What does the Homaidan case change about private student loans in bankruptcy? | McGlinchey Stafford
The non-availability of private student loans in bankruptcy proceedings has long been assumed to be almost absolute, but a decision of July 15, 2021 (Homaidan v. Sallie mae) by the United States Court of Appeals for the Second Circuit suggests that is not always the case.
Unlike many headlines surrounding this case, however, the Court of Appeal has generally not found private student loans to be dischargeable. Rather, the Court narrowly concluded that the creditor discharge exception invoked in his appeal was not, in law, applicable to the private student loan at issue in the case.
To review, the US Bankruptcy Code (the Code) makes certain student debts non-dischargeable (except discharge) in the absence of proof of undue hardship for the debtor and his dependents. In the relevant part, Article 523 of the Code lists the three non-dischargeable student debts as:
- An education allowance overpayment or loan made, insured or guaranteed by a government unit, or made under any program funded in whole or in part by a government unit or non-profit institution.
- An obligation to repay funds received as an educational benefit, scholarship or allowance.
- Any other student loan that is a qualified student loan, as defined in Section 221 (d) (1) of the Internal Revenue Code of 1986, contracted by a debtor who is an individual.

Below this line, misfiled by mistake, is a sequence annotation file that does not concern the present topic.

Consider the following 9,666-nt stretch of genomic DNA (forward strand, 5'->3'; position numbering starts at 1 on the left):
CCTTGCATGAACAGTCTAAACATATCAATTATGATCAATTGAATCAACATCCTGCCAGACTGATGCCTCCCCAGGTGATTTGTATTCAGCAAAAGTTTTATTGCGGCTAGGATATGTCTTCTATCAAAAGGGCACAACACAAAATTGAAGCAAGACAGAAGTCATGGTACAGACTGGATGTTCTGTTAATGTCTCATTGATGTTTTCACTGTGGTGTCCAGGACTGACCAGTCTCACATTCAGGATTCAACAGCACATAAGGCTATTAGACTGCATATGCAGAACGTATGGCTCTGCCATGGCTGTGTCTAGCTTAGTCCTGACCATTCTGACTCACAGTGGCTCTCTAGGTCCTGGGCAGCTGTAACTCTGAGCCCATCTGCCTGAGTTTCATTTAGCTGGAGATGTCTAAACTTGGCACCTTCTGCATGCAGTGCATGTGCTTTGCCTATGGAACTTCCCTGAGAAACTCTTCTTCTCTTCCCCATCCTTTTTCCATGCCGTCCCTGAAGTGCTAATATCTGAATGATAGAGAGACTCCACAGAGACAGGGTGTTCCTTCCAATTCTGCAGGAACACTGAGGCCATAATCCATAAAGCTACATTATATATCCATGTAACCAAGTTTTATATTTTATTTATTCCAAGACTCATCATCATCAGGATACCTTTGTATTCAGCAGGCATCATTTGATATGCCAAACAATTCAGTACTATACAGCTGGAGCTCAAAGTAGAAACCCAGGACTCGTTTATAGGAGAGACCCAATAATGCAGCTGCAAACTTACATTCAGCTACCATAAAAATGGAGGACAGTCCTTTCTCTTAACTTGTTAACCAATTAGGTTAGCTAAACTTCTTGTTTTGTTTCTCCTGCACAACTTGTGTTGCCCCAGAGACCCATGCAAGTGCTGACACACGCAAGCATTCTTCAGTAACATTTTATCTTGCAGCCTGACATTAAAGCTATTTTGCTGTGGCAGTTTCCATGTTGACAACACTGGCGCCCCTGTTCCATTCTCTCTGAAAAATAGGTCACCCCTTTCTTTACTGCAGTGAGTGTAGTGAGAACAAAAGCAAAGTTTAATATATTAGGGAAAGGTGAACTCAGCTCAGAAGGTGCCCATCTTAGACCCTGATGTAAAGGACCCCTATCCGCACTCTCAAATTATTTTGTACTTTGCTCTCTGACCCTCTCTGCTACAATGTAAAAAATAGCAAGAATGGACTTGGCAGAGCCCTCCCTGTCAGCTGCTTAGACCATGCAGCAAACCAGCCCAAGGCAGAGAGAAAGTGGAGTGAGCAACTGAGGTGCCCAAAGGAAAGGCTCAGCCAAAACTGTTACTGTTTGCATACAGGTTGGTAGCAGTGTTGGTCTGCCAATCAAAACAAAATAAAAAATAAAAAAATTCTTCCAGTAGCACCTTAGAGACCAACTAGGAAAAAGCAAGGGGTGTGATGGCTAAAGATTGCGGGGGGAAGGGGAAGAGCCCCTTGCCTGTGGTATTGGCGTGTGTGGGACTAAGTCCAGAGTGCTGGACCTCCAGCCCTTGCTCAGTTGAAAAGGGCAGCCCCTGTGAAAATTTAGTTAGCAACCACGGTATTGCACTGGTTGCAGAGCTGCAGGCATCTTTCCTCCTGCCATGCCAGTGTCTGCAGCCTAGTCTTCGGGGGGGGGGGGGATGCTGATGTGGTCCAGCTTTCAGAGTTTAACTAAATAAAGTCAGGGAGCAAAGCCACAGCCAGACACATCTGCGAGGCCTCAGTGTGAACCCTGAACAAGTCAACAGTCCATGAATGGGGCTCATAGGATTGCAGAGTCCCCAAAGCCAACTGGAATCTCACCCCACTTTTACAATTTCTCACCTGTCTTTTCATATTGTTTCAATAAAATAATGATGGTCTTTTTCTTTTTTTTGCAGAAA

The question in Homaidan was whether the borrower’s loan fell within the exception for “funds received as an educational benefit”. The creditor argued that the debt should be exempt from discharge under this exception, but the appellate court found this argument unconvincing, largely because the exception for funds received as a benefit Education did not specifically refer to loans (unlike the other two exemptions which use the word “loan”) and instead limited itself to conditional grant payments similar to scholarships and stipends. Based on this rationale, the court of appeal upheld the dismissal of the defendant creditor’s motion for dismissal.
It is important to note that the only question decided by the court was whether the exemption from release related to the obligation to repay funds received as an educational benefit applied to private student loans. The court said no, but the court did not analyze the scope of the “qualifying educational loan” exception on release. We therefore believe that this case should not be interpreted as a significant change with regard to the exemption of private education loans. Most private student loans will meet the definition of an “eligible student loan,” the typical exception cited by private student loan creditors. In most cases, the practical effect of this exception means that the borrower will not be able to pay off the loan unless he can prove to the court that repayment of the loan would be a hardship. excessive. the Homaidan case did not change this result.